Chalk it up to participation apathy
Chalk it up to participation apathy.
A lot of people like the idea of experiencing moments in history up front and personal — the solar eclipse this past Monday is certainly testimony to that.
I mean, it doesn’t happen all the time, so there’s some motivation there to be a part of a big moment in time, right?
Depending on where you live in this great country of ours, you could have seen a total solar eclipse or a partial one.
I probably saw more “red” than anything else, though, because I ultimately was mad at myself for not getting a pair of those special glasses, making me a classic case of knowing something was going to happen but then not making the effort to be prepared enough to follow through.
I guess that makes me a classic example of, yeah, I knew about it, but, no, I wasn’t on board with solar eclipse enthusiasts.
Oh well. I already had a kink in my neck anyway so no need to aggravate that and look skyward.
Actually, my concern was more about making sure the Kiaski animals were safe and sound, because I’d neglected to get them special glasses, too.
Knowing I was going to be at work when the solar eclipse occurred meant I had to add a few extra items to Better Half’s honey-do list for Monday.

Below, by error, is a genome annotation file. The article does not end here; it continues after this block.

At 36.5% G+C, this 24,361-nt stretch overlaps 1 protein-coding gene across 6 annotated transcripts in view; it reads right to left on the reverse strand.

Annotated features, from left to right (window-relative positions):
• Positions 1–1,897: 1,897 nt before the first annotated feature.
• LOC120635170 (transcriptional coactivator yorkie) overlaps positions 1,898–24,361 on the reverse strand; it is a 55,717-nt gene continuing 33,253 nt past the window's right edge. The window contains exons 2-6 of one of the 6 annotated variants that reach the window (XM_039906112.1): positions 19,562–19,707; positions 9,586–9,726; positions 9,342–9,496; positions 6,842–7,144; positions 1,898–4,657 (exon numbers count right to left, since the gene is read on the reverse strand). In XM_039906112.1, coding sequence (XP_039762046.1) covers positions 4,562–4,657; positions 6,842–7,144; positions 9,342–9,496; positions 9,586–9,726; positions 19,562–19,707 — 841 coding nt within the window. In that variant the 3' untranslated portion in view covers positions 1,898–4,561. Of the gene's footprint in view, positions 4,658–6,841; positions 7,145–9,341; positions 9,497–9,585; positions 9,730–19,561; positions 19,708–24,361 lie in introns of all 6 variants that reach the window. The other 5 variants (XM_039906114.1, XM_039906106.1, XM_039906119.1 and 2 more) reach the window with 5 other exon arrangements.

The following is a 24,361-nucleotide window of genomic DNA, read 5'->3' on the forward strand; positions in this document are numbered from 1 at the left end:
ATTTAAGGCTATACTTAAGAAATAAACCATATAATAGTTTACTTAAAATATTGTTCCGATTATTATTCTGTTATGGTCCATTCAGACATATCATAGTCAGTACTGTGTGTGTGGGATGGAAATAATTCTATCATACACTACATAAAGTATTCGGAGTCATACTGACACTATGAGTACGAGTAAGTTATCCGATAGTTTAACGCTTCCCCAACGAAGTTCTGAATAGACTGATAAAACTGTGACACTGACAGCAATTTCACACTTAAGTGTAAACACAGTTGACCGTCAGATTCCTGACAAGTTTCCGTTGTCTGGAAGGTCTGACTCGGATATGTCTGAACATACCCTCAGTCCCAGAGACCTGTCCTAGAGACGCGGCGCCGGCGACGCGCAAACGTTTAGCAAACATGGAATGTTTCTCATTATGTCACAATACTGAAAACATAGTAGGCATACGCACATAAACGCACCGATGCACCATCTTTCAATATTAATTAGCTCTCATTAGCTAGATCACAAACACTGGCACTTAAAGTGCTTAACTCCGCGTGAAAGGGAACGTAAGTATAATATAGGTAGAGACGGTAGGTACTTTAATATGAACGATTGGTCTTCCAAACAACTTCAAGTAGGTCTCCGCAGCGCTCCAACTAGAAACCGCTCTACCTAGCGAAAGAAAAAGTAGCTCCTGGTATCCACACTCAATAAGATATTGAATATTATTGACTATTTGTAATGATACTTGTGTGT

We’d already discussed how to handle Herald the cat. That’s spelled correctly, given she’s black and white like a newspaper.
We decided we’d lure her into the house even though she was an outdoor cat long before we ever claimed her as our own.
Herald doesn’t show a lot of interest in what goes on inside the Kiaski house, which makes her pretty smart. She’s content with affection and a bowl of Friskies, not a tour or invitation.
But Herald slept through the eclipse and then some, dreaming away on the back porch, comfy on a chair cushion.
What to do with the horses involved more discussion.
One thing we agreed on was let’s not bring them in to the house.
We don’t want them in the good living room, especially since we don’t have slip covers on the furniture.
We did spar a bit over putting them in the stalls or leaving them out in the field.
Outside, horses always have their heads down, eating. If their head is up, they’re sleeping. Seems safe enough.
We agreed, though, on a little stall time being in order.
And we flipped a coin to see who got to clean up the post-eclipse stall “souvenirs.”
Truthfully, I felt a little scared of the eclipse.
When you’re told not to do something — i.e. don’t look at the sky — that’s when you’re inclined to do it — look right at the sky.
So I stayed indoors, noticed the darkening afternoon, felt a little weird, wondered if I’d howl or grow hair on my legs.
Everything was OK, though.
But I’ve remained an example of participation apathy.
All the interest in the growing Mega Millions jackpot, for example, hasn’t moved me to move into any store and buy a ticket or two.
I was asked if I had, though, assured that it was the thing to do.
After all, somebody has to win. And that somebody could be me,
If I were to win big bucks, I know one thing — I’d be buying everybody special glasses for the next solar eclipse.
(Kiaski, a resident of Richmond, is a staff columnist and community editor for the Herald-Star and The Weirton Daily Times. She can be contacted at firstname.lastname@example.org.)